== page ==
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ARS Home » Research » Publications at this Location » Publication #96465


item Hernandez, Ruben
item He, Louis - Haiqi
item Rosario, Rodrigo
item Chen, Andrew
item Ivie, Glen - Wayne
item George, John
item Wagner, Gale

Submitted to: Journal of Medical Entomology
Publication Type: Peer Reviewed Journal
Publication Acceptance Date: 6/2/1999
Publication Date: N/A
Citation: N/A

Interpretive Summary: Although the southern cattle tick (SCT) and the disease it transmits, babeosis, were eradicated from the U.S. after a 50-year eradication program of dipping cattle and temporarily vacating tick-infested pastures, they are still widespread in Mexico and other parts of the Americas. Quarantine by vat dipping with chemical pesticides has prevented reinfestation in the U.S. However, the SCT has developed resistance to such pesticides which means that it takes more and more of the pesticide to control the ticks. The way resistance is detected now is laborious and time consuming. Recent developments in molecular biology have made it possible to detect individual resistant insects, and we have done work on the SCT using similar molecular biology techniques. Our studies have shown that it will hopefully be possible to use these techniques to determine which ticks are resistant to pesticides and which are not. This will be of much value to researchers and others who are trying to protect the U.S. livestock industry from the SCT and the devastating disease it transmits.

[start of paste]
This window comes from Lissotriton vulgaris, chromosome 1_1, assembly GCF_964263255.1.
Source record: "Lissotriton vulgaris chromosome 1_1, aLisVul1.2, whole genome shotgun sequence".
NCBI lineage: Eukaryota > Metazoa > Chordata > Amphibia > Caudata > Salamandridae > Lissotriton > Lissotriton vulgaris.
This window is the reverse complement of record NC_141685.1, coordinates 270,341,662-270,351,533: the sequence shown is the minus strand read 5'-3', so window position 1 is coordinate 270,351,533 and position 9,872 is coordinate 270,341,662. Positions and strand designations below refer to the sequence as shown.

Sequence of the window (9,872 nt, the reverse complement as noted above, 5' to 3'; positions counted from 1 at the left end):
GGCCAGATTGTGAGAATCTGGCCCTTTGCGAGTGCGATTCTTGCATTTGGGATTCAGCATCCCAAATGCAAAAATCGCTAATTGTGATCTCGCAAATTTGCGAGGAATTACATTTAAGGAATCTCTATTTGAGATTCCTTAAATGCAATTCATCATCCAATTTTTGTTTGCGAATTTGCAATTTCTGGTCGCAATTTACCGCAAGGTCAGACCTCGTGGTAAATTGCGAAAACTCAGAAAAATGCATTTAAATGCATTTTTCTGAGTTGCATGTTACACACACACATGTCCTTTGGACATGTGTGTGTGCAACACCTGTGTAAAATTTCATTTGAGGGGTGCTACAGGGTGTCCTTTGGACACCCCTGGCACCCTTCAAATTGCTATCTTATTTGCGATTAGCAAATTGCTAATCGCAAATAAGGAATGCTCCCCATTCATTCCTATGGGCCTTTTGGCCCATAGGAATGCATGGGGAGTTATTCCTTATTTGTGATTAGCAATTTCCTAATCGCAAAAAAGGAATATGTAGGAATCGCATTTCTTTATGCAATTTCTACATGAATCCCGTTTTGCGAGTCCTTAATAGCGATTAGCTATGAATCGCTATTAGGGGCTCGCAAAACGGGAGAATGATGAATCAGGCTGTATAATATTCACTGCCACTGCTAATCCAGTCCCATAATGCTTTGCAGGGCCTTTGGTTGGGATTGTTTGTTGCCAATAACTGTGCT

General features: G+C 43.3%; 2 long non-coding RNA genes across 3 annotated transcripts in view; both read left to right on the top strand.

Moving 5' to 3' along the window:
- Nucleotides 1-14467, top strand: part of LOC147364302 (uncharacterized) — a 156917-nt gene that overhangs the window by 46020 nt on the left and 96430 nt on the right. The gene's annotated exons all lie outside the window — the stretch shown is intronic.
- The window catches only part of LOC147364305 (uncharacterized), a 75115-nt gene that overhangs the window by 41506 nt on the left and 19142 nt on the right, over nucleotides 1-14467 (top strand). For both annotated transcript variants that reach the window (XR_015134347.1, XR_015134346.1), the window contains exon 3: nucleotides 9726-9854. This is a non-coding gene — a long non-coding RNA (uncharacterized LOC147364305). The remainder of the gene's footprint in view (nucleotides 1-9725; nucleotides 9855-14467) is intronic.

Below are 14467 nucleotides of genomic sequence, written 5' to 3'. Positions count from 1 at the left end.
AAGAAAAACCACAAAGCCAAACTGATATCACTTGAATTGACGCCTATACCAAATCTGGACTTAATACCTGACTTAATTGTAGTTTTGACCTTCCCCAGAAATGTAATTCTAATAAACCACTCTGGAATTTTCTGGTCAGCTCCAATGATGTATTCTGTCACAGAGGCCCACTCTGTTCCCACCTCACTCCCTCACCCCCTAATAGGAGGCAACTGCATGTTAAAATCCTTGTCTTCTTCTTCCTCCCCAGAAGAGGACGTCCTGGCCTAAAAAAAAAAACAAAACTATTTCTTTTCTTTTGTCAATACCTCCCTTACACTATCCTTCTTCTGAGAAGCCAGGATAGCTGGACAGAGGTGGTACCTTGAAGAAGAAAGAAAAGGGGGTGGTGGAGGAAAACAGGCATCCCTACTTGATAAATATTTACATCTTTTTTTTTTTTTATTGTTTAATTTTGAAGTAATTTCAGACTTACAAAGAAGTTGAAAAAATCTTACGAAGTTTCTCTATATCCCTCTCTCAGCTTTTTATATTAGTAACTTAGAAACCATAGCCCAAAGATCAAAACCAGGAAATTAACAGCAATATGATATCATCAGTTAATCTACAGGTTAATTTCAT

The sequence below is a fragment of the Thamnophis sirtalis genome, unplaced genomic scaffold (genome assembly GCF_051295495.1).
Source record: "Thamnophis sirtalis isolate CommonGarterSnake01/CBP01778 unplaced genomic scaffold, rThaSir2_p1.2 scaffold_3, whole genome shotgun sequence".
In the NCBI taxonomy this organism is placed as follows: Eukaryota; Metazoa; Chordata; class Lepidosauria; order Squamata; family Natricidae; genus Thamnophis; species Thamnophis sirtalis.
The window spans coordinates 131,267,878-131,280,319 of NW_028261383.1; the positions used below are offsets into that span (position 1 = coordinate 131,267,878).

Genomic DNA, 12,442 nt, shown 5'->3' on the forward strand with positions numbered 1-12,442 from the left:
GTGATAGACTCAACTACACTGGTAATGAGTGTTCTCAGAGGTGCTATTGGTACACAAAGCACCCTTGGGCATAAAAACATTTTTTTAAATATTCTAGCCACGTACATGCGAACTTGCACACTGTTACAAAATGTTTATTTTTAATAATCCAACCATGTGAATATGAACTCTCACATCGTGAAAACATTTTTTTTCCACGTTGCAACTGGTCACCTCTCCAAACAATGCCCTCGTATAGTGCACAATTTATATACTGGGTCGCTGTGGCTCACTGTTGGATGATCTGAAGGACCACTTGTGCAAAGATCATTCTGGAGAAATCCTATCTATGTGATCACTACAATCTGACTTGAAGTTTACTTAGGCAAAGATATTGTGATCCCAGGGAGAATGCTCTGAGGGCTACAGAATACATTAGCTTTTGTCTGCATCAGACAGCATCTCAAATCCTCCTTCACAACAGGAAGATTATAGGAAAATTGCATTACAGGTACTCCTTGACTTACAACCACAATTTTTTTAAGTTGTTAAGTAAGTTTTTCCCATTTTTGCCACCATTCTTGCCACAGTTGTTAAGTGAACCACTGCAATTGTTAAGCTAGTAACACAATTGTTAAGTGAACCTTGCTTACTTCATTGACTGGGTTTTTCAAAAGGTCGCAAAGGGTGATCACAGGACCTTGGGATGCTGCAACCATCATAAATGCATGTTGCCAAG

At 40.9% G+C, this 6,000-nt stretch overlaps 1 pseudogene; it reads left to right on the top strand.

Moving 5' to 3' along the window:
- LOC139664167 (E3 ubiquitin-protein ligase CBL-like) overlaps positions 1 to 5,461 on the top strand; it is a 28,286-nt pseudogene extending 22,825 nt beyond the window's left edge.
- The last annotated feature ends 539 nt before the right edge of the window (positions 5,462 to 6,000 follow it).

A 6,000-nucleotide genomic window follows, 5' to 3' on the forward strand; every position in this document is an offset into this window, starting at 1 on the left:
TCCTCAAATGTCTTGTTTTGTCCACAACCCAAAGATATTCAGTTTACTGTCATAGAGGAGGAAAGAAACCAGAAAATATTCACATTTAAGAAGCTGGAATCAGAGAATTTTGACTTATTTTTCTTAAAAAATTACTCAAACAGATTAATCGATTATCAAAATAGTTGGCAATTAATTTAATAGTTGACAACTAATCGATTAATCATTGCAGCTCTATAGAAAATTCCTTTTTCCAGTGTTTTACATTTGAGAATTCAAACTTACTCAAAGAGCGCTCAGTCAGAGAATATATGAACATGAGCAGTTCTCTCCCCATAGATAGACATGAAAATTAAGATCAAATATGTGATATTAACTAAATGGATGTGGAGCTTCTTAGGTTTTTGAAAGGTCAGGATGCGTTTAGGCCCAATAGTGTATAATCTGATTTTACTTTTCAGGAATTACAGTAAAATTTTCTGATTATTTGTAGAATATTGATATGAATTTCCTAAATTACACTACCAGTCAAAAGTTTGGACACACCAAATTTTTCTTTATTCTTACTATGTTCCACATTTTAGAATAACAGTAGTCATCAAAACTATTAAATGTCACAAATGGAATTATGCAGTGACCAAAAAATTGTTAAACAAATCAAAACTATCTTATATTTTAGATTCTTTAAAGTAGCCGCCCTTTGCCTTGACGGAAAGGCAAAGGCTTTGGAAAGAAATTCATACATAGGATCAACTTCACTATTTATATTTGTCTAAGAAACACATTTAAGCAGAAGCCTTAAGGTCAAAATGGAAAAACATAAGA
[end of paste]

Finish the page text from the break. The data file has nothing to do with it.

Technical Abstract: Using a strategy based on degenerate primers derived from acetylcholinesterase (AChE) from other species, we cloned and sequenced a putative AChE cDNA from the southern cattle tick Boophilus microplus. The sequence has a high degree of homology to sequences of AChE from other species reported in the GenBank. It has an open reading frame of 1689 bp, corresponding to a deduced sequence of 563 amino acids. The cDNA sequence reported here has conserved regions and features shared by the AChE family, which are necessary for its catalytic activity. Complete sequences derived from organophosphorus acaricide resistant and susceptible strains were compared, but no differences were found. The results suggest that this putative AChE gene is not involved in resistance to organophosphorus compounds, as a mutated gene, in the resistant strain studied.